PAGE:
Could brands have seen this as an opportunity? The broader dialogue could be for experts to chime in about online bullying and how to help people navigate it. Clearly what Chrissy tweeted was unacceptable, but why was she not held accountable then? What does accountability look like once someone has been called out? This is a delayed punishment, which may work to remind people to be nice. Brands clearly fear backlash as well. It is true that what was acceptable 20 years ago is not acceptable now (does that mean we really go back and litigate every single example?). In this case, Chrissy is facing consequences for actions a decade ago.
Now more than ever we need people to unify around a common purpose, like unifying our country, and cancel culture halts that ability. People cannot apologize for their behavior, they cannot learn from their mistakes, they cannot learn from each other. When we squash dialogue, we squash the ability to understand each other by listening and asking questions. If people are afraid to speak up then how can we progress? People avoid saying something for fear of being canceled. The cancel culture actually inhibits people from expressing themselves. Our ideas make up our identity, if we cannot express them, can we truly be ourselves? This is one of the reasons I wrote my book, Listen. To highlight that we must be able to have difficult conversations if we want to move forward on many of the challenges facing society.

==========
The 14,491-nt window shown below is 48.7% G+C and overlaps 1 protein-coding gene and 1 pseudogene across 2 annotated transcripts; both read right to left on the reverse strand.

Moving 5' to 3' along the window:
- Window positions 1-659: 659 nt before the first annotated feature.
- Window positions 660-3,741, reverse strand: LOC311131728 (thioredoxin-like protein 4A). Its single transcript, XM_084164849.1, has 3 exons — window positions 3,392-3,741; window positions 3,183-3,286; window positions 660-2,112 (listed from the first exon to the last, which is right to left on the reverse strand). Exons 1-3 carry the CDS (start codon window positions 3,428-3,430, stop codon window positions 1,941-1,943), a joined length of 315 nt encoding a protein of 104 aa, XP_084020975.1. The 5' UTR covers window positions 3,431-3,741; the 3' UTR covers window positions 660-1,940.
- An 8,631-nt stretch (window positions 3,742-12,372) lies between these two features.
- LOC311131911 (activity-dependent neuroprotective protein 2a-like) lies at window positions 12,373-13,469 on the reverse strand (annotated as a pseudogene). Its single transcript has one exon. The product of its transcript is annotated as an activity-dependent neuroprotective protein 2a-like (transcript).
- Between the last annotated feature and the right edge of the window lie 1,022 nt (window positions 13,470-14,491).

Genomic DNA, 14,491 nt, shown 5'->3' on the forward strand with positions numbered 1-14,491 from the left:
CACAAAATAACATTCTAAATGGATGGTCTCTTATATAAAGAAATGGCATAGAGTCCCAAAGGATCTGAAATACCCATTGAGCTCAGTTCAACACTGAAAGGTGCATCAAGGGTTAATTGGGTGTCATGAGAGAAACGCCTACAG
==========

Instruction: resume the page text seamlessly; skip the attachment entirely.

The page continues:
The Easy Button to Avoid Difficult Conversations